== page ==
Totalitarian scribblers

Armstrong Williams and Maggie Gallagher are not journalists but state-funded flacks glorifying their Beloved Leader.

By Joe Conason

Published January 28, 2005 12:33AM (EST)

Despite all the opprobrium heaped upon Armstrong Williams and now Maggie Gallagher in the punditry payola scandal -- and despite their hesitant public apologies -- neither of those right-wing worthies appears to understand quite where they went wrong.

Although the rule they violated is perfectly plain, they don't seem to get it: No journalist, not even an opinion columnist, is permitted to take money from a politician, not even the president. There are no exceptions, not even for part-time pundits who maintain their own public relations shops or think tanks. Having a handy conduit to launder the money doesn't make dirty cash clean.

Columnist and broadcaster Williams, who was secretly paid more than $240,000 by the Department of Education to promote the "No Child Left Behind" program, has suggested that he is innocent of serious wrongdoing because "it's something I believe in." Evidently he thinks that if he had disclosed the federal funding when he talked about that program, he would have had his journalistic ethics in order. He excuses himself by noting that he is really a paid publicity flack, not a reporter, although he likes to play a journalist on TV and radio and in newspapers.

Longtime syndicated columnist Gallagher, who was paid about $21,000 by the Department of Health and Human Services to promote marriage, says she would have revealed the contract if only she had remembered it when she wrote about the Bush administration's marriage-promotion policy (which, of course, is something she believes in, too). But Gallagher isn't so sure she needed to disclose anything because, after all, she does scholarly research on the subject of marriage and also heads the Institute for Marriage and Public Policy.

"Until today," she wrote in response to Howard Kurtz's Washington Post article on her contract, "researchers and scholars have not generally been expected to disclose a government-funded research project  when they later wrote about their field of expertise in the popular press or in scholarly journals. For these reasons, it simply never occurred to me there was a need to disclose this information." She concedes, however, that as a journalist she made a "mistake" in failing to reveal her government deal. "It will not happen again," she promised.

What exactly is Gallagher promising won't happen again? Is she vowing not to accept another government contract while posing as a journalist, or is she saying that she will remember to mention the next golden handshake from the Bush administration?

As a ubiquitous presence on cable channels from CNN to Fox to CNBC, Williams flacked for Bush whenever he could get in front of a camera. (He could and did blather about anything, whether he knew what he was talking about or not.) Most of his commentary had nothing to do with education but that doesn't mean the Republicans didn't get their money's worth. After funds started flowing from the U.S. Treasury to the Williams bank account, his column topics included the president's outstanding appointments of blacks to his Cabinet, the flip-flopping perfidy of John Kerry (more than once), Bush's superior morality, Bush's innovative domestic policies, and Bush's unwavering war against terror.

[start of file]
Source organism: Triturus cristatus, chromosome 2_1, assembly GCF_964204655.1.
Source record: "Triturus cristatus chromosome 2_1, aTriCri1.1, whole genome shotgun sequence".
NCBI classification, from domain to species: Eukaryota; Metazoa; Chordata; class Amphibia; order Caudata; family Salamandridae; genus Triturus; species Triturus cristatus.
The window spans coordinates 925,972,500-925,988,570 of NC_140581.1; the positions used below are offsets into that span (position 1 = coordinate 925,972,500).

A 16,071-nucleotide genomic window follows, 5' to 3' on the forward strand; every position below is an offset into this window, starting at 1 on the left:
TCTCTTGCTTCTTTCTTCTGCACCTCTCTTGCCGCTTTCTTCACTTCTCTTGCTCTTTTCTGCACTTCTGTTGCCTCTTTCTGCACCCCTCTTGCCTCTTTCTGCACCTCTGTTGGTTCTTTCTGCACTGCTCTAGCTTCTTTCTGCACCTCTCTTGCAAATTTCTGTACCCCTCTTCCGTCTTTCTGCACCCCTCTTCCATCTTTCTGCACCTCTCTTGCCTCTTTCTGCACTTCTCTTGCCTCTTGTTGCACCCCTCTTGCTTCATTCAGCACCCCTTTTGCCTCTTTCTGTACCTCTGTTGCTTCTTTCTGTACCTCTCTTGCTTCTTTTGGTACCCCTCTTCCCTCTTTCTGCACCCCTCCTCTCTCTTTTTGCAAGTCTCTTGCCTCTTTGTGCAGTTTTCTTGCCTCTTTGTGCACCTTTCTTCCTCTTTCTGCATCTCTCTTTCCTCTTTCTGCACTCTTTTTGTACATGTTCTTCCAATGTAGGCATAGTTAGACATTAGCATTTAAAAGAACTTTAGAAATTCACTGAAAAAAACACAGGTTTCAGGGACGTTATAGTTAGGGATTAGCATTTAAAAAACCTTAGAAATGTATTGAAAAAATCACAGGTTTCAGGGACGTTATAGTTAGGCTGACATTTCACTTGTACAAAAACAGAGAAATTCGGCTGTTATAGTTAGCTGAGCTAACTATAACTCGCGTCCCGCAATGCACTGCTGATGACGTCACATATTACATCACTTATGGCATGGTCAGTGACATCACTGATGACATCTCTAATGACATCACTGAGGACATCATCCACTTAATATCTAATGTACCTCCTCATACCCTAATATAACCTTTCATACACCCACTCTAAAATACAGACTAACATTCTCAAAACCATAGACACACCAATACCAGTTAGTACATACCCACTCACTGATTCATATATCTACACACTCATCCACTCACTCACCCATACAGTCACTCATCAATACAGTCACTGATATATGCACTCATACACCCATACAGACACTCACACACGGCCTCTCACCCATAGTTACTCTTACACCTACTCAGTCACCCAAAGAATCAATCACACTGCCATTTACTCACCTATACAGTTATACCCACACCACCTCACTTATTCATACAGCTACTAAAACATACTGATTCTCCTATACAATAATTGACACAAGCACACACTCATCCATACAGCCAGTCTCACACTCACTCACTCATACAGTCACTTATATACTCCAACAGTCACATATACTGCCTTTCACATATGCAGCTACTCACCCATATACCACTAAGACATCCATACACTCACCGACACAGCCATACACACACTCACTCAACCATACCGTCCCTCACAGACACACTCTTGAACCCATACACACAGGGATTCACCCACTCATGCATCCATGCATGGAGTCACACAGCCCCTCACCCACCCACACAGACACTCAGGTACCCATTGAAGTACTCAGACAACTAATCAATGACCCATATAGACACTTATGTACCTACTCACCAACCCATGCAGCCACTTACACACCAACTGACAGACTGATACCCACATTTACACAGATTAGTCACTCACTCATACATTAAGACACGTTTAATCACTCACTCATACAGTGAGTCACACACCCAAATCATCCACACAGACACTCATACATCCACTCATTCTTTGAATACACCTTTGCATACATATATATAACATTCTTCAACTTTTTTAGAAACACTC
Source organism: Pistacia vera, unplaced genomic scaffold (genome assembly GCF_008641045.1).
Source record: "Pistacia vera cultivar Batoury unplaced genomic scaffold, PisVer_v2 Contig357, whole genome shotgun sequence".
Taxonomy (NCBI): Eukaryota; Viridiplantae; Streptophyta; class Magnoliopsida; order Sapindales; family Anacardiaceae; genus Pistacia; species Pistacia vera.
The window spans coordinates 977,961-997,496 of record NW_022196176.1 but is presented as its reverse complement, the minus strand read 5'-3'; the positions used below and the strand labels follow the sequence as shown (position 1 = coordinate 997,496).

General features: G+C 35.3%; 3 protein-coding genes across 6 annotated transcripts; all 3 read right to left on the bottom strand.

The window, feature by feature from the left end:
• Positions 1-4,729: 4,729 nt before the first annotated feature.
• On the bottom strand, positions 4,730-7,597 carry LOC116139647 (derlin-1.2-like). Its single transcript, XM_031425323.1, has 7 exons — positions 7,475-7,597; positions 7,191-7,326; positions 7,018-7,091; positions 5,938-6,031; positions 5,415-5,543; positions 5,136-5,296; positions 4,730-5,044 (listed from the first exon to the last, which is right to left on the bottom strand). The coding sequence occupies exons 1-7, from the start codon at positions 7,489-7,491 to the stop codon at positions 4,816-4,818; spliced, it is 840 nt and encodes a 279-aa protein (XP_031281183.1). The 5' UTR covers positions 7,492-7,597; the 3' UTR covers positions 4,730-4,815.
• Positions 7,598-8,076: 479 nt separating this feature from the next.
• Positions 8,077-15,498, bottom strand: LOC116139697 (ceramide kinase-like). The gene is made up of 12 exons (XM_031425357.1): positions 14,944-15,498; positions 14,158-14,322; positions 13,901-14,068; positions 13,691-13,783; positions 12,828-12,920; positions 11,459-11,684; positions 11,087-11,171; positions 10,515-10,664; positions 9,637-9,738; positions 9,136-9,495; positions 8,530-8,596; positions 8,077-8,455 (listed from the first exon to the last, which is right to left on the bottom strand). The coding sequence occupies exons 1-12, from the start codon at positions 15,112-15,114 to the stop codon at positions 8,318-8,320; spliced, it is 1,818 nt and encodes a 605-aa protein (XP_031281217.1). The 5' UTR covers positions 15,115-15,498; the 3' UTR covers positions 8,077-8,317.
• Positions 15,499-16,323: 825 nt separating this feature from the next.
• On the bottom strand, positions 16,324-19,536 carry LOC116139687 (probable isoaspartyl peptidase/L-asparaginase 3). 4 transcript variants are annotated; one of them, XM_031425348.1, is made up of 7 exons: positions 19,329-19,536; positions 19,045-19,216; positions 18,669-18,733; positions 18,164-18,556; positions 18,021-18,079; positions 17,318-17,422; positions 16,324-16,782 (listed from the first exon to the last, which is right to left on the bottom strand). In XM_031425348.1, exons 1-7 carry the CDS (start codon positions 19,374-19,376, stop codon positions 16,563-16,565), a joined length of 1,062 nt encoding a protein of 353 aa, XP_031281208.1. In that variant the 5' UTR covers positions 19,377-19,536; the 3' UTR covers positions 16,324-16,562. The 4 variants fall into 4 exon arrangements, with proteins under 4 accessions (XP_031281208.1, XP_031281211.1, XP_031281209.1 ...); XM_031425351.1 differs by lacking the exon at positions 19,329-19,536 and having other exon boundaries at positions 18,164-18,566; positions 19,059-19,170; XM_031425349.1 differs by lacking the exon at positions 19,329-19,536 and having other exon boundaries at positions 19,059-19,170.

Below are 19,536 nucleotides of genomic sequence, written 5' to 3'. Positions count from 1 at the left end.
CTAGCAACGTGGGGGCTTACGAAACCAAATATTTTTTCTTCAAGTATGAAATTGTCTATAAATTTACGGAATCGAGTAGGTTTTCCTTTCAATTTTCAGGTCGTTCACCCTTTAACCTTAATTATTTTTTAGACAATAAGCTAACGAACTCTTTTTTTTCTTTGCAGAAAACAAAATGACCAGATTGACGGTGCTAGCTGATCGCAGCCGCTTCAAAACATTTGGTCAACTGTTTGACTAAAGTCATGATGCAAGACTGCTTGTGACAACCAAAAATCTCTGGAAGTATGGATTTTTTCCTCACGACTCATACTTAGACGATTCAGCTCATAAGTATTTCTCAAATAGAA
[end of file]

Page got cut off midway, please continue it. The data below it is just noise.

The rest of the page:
Williams summed up his appreciation for the president last September: "Some critics accuse the president of having too much cowboy swagger. Perhaps a better label would be political courage. Whatever you want to call it, one thing is clear: While the Democrats exude weakness and indecisiveness on the issue of national security, Bush remains unwavering."

As for Gallagher, she was less visible than Williams (which probably has nothing to do with her much lower compensation) but no less ardent. He didn't have to write about education to polish up the president, and she didn't have to write about marriage to do likewise.

In January 2002, when her deal with HHS apparently began, Gallagher testified at length to the greatness of the commander in chief. He is the nation's "Daddy," she gushed, and every bit as clever as those liberal elitists who used to look down on him. Her encomium concluded with praise for "Bush's genius" and she wasn't kidding.

It is remarkable that Williams and Gallagher, who claim to understand why democracy and freedom are superior to tyranny, don't fully understand why pundit payola is so repugnant. American journalists don't take money from the politicians they cover because we don't live in a totalitarian regime where state-subsidized scribblers are expected to glorify the Beloved Leader.

Yet that's essentially what Williams and Gallagher did. While quietly taking money from the Bush administration, they promoted the president and his party, as well as his policies, while denigrating the opposition. Their misconduct gives off a nauseating whiff of totalitarianism that should outrage any honest conservative.

Joe Conason

Joe Conason is the editor in chief of To find out more about Joe Conason, visit the Creators Syndicate website at

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